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dc.contributor.authorGrönlund, Emma
dc.date.accessioned2022-05-19T08:28:04Z
dc.date.available2022-05-19T08:28:04Z
dc.identifier.urihttps://hdl.handle.net/2077/71706
dc.descriptionUppsats för avläggande av filosofie kandidatexamen med huvudområdet kulturvård med inriktning mot Trädgårdens hantverk, 2022en_US
dc.description.abstractThis bachelor's thesis is a study of the phenomenon “creeping fruit trees” and their methods for cultivation in the North of Sweden during the 1940s and 1950s. The cultivation of these trees were part of state experiments to find hardy fruit trees to replace approximately a quarter of the fruit trees in Sweden which froze to death during the cold winters of 1939-1942. Today there are few people who remember these experiments and those who worked with it directly and knew the craftmanship are all gone. At the time it was believed that the method would revolutionize the market for growing fruit trees in the northern parts of Sweden. The local newspapers as well as the national press reported extensively on the experiments during the years 1946-1954. Most important were the state owned experimental sites, Odensala in Jämtland and Öjebyn in Norrbotten. The state experiments were a result of national curiosity of the first Swedish experiments with creeping fruit trees which were carried out by Älvsbyn’s garden society. Älvsbyn learnt how to grow creeping apple trees from the Russian professor Schitt and made multiple experiments. In the papers it was reported that there were in total more than 400 creeping trees planted in Älvsbyn. The papers reported on the process and the correspondence with Russia, but it’s hard to follow what happened after the initial ten year period. The documentation of creeping fruit trees at the different state experimental stations varied a lot. At Odensala experimental station, only the beginning of the experiments is documented and we do not know whether the experiments were successful or not. How it went at Vittjärvsgårdens is documented because all of the trees died after the first year. Only Öjebyn has detailed documentation about the growing site and a reasonably detailed description of the craft itself. The experiments in Öjebyn were successful and the trees gave a larger harvest than the upright trees, but what happened after the experiments ended is not documented. Today, there are no trees left at the experimental station and the method never reached the public. To understand the cultivation method in depth, I have also examined what is available of Russian research and source material. The Russians have documented the development of the cultivation method in great detail. As the Russians have continued to grow creeping fruit trees since the 1930s, today the trees are found both in commercial orchards and in gardens of amateurs.en_US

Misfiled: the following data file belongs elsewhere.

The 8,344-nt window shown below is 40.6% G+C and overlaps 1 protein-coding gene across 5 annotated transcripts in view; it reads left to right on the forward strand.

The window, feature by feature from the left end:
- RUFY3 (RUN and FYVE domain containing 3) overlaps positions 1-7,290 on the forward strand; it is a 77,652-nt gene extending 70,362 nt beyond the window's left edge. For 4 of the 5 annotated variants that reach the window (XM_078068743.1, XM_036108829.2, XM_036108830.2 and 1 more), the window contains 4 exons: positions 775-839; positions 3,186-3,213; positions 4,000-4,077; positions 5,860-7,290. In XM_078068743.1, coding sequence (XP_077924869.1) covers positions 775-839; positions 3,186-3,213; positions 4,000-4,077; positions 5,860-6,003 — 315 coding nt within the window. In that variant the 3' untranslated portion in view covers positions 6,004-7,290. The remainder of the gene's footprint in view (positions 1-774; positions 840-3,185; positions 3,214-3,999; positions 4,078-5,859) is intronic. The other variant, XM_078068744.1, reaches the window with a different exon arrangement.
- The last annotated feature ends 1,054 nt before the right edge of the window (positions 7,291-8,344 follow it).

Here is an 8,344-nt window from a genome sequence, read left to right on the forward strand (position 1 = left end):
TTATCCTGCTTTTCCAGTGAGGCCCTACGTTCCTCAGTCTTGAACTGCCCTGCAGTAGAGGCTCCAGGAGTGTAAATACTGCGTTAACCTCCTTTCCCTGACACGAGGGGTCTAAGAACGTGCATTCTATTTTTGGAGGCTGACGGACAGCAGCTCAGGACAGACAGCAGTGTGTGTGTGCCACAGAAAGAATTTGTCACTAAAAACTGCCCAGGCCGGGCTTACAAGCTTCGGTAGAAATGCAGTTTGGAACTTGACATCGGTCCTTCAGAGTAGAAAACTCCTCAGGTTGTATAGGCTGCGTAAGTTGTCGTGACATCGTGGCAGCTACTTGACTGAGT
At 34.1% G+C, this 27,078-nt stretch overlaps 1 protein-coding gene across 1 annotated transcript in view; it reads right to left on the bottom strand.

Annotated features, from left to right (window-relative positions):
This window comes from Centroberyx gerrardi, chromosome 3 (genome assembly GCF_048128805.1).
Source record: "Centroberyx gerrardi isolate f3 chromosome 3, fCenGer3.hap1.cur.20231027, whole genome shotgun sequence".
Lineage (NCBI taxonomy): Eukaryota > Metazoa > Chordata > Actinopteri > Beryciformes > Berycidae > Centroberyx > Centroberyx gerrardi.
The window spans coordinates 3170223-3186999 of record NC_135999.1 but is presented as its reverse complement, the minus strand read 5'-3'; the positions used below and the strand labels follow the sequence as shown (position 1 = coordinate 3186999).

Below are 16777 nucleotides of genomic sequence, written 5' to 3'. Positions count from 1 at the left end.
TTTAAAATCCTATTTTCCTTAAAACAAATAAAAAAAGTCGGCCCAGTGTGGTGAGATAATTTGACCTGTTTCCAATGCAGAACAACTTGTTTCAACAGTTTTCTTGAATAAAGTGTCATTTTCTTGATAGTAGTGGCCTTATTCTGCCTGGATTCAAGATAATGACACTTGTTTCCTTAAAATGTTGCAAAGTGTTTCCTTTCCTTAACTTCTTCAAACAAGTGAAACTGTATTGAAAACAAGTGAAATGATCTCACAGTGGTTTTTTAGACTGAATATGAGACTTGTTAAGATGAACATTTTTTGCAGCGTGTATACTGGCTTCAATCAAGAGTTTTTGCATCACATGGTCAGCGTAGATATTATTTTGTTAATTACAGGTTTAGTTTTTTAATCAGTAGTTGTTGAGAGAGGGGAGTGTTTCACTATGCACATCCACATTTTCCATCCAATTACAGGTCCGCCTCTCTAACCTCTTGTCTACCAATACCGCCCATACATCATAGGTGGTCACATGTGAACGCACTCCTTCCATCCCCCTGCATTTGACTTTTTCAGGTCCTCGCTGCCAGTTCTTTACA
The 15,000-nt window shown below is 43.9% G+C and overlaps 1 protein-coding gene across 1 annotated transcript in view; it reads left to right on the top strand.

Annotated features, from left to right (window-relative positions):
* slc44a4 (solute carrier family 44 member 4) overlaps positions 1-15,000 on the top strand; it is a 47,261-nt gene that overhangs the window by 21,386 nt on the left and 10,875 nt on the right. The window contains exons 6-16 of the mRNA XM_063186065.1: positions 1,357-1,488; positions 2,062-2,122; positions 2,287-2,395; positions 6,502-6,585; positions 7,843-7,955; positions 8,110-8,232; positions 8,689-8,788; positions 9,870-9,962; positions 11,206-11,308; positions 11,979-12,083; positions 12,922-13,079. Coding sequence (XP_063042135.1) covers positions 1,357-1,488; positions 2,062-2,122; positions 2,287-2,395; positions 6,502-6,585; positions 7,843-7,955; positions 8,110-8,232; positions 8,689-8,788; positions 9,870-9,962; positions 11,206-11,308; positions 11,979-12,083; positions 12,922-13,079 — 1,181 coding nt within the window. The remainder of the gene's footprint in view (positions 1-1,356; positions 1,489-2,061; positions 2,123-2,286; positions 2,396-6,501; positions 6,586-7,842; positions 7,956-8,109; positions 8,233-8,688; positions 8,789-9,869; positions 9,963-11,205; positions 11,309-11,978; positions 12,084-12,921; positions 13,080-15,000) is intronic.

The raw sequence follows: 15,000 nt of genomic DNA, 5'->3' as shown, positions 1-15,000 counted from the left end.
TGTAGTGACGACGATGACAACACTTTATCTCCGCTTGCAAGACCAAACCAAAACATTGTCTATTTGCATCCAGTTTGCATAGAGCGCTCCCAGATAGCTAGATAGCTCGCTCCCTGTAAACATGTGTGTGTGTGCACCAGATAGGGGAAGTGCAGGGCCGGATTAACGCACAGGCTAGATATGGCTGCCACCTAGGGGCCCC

dc.language.isosween_US
dc.subjectCreeping applesen_US
dc.subjectfruit treesen_US
dc.subjecthistory of fruit treesen_US
dc.titleDe krypande fruktträden - en historisk undersökning av odlingsmetoderna för krypande fruktträd under 1940-, 50-, och 60-taleten_US
dc.title.alternativeThe creeping fruit trees, a historical study of the cultivation methods of creeping fruit trees during 1940, 50’s, 60’sen_US
dc.typeText
dc.setspec.uppsokPhysicsChemistryMaths
dc.type.uppsokM2
dc.contributor.departmentUniversity of Gothenburg/Department of Conservationeng
dc.contributor.departmentGöteborgs universitet/Institutionen för kulturvårdswe
dc.type.degreeStudent essay


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